Mark your calendars and sign up for a fact-filled day.

29th April 2023

8:30 am registration

9:00 am - 4:00 pm - 4 sessions, Q&A after each one.

Coffee breaks

Bring your own lunch

Community Room 2, Community Center, 401 Festival Lane, Sherwood Park.

Underground Parking available

Register here: "" Annual Writers Conference | Writers Foundation of Strathcona County

Learn New Writing Techniques, Hear Stories from other Writers, and Share in the Fun of Writing!

'If you don't have the time to read, you don't have the time or the tools to write' - Stephen King

What Are You Reading?

The Muse wants to know what other writers are reading! Are you doing research for a story? Are you reading a great book that you want to tell others about? E-mail the editor and let us know about your book.


Review by Lana O’Neill

Did your mother ever tell you to ‘get your head out of the clouds’? If so, then Daughter of the Moon Goddess is for you (just don’t tell mom). The story of Xingyin, born in the Pure Light Palace to Chang’e, the Moon Goddess, is one of fantasy, magic, sacrifice and romance. And as with all enticing stories, a compelling conflict and a fateful decision hooks the reader before the end of the first chapter. Xingyin sets out on a quest into unknown kingdoms of the Immortal Realm. And it is through her eyes that our senses experience Tan’s mythical world in this debut novel. The lyrical quality of her writing creates an ethereal effect which transports the reader into the world of immortals. Imagine summoning a cloud, stepping on and being whisked away from danger into another realm. I can already see a movie or a six-part series on Netflix!

Watching You by Lisa Jewell

Review by Mandy Eve-Barnett

Well constructed story and plot with well rounded characters and an abundance of teasers of who done it. The interaction between the characters was fun to read and the ending a surprise. I recommend this book highly.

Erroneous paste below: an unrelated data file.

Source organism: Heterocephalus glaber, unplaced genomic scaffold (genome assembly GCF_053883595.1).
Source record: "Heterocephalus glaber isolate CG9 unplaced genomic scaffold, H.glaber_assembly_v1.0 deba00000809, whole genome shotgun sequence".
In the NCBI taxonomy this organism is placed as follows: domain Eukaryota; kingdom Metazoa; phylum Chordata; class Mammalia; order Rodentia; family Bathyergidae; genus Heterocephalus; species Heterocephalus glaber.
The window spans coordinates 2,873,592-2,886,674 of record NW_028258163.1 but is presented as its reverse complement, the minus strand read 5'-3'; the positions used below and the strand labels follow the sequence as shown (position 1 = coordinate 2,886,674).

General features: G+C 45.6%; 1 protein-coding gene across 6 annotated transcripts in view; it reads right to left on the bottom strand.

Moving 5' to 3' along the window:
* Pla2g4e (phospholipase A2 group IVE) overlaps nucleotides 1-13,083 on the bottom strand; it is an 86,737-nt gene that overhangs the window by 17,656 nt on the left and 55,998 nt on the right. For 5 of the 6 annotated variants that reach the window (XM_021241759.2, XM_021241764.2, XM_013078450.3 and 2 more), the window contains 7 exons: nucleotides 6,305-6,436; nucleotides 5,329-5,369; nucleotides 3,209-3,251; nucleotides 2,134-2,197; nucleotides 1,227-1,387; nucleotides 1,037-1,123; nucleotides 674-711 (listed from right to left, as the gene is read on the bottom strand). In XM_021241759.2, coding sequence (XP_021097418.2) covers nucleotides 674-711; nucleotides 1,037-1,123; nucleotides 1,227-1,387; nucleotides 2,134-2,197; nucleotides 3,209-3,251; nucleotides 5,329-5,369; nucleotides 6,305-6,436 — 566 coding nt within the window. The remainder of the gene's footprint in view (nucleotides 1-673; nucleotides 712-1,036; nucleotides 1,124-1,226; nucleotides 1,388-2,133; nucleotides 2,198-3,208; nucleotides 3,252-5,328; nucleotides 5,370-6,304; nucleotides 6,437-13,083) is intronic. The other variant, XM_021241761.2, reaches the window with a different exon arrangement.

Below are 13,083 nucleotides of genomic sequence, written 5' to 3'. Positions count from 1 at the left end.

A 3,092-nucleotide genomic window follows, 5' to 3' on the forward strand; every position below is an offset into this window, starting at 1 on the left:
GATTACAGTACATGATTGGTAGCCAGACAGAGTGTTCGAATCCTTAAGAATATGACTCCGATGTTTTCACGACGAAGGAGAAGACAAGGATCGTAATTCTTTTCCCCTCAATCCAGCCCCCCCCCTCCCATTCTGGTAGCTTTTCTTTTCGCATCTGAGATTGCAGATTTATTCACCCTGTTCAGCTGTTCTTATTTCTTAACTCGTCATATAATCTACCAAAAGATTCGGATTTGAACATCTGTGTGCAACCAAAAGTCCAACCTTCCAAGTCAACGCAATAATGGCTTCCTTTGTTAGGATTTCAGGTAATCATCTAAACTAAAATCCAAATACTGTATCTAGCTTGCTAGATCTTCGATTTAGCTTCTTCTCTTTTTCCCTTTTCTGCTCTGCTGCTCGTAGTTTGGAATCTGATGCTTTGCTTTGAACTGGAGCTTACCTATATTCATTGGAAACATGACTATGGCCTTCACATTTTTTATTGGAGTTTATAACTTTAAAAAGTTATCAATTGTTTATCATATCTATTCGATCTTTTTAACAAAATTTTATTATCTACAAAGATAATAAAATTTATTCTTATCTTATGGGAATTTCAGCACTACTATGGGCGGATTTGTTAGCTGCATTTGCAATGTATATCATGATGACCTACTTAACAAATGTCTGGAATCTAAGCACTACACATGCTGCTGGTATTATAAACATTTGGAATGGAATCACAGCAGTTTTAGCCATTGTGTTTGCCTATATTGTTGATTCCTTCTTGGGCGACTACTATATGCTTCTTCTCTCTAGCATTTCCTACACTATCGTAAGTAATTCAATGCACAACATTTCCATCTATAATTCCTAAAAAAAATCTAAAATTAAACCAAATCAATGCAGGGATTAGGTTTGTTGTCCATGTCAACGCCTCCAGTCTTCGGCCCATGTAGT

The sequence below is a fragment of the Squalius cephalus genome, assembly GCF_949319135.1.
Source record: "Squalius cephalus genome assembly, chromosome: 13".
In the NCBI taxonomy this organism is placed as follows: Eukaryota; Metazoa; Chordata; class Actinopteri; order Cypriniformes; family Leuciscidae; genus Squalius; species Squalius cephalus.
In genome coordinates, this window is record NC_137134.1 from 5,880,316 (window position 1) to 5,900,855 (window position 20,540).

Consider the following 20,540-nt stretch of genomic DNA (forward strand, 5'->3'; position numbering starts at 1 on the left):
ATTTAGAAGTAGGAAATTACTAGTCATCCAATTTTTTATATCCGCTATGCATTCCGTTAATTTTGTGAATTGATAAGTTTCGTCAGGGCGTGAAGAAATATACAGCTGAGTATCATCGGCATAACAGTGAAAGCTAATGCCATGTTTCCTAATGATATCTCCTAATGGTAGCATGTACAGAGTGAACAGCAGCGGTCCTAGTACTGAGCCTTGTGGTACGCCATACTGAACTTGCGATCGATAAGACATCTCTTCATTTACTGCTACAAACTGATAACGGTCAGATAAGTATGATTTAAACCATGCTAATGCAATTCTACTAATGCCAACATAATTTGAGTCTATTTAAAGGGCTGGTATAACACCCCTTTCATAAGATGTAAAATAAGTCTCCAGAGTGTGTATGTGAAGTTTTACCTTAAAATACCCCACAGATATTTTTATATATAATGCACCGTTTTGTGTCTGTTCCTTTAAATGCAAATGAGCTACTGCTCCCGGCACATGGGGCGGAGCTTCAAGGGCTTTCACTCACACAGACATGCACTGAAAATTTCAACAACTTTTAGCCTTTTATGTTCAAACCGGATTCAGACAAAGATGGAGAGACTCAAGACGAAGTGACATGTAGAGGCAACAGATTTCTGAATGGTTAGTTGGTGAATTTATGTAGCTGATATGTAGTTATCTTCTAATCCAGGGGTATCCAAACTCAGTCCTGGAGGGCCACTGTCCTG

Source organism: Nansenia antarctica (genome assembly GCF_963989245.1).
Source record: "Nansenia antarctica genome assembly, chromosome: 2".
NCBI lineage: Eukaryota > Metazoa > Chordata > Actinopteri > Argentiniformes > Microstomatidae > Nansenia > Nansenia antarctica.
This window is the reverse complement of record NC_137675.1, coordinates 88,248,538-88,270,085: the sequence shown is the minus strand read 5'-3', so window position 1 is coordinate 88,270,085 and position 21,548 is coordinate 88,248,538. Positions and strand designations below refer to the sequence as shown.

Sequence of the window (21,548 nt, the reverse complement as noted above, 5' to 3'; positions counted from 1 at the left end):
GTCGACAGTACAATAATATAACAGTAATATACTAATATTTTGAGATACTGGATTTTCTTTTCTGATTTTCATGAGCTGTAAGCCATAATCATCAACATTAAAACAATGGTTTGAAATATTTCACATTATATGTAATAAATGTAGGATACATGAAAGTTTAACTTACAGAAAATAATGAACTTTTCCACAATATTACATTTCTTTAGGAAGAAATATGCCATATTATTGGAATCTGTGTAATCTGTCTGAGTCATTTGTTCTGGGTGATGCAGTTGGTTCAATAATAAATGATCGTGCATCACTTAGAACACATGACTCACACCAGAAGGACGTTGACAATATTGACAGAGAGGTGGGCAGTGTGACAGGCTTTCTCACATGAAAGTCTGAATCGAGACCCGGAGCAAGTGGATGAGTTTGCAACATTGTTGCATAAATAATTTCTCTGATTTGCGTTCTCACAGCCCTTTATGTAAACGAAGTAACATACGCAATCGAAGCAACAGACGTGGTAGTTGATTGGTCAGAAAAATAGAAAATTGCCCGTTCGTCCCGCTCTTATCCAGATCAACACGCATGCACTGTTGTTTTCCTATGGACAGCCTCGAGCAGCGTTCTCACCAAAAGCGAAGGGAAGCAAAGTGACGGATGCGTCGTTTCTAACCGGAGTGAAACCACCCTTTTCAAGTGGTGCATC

Insomnia by Kelly Covic

Review by Mandy Eve-Barnett

What a wonderful collection of paranormal stories. The author takes you into a world of each character with expert ease. I particularly enjoyed Music Box, it has a great twist and Idle Thursday, because its subject matter is one of my interests. I recommend losing yourself in these narratives.

The Rise of Rynn by Bianca Rowena

Review by Mandy Eve-Barnett

This is quite the story for any YA reader, full of intrigue, mystery and adventure. We follow Rynn on a personal journey fraught with emotion, struggles and ulterior motives surrounding him and his path to become a Master.

There are dark forces and disturbing themes within the narrative.

Reborn by Jenna Greene

Review by Mandy Eve-Barnett

The author initially immerses you into a world of hardship and lost hope, a cruel society dependent on facial marks. Then a chance is given and we follow their journey and struggle and forging hope for something better.

A wonderful story, where the reader is invested in the characters plight.

Highly recommended.

Bastard Sorceress by Verna McKinnon

Review by Mandy Eve-Barnett

What a wonderful magical world Verna McKinnon has created. Full of surprising twists and turns, magic and characters you love.

A superb story - highly recommended.

Publications available from our foundation.

Anyone can purchase these works through our website at


We are excited to announce new publications through the Foundation.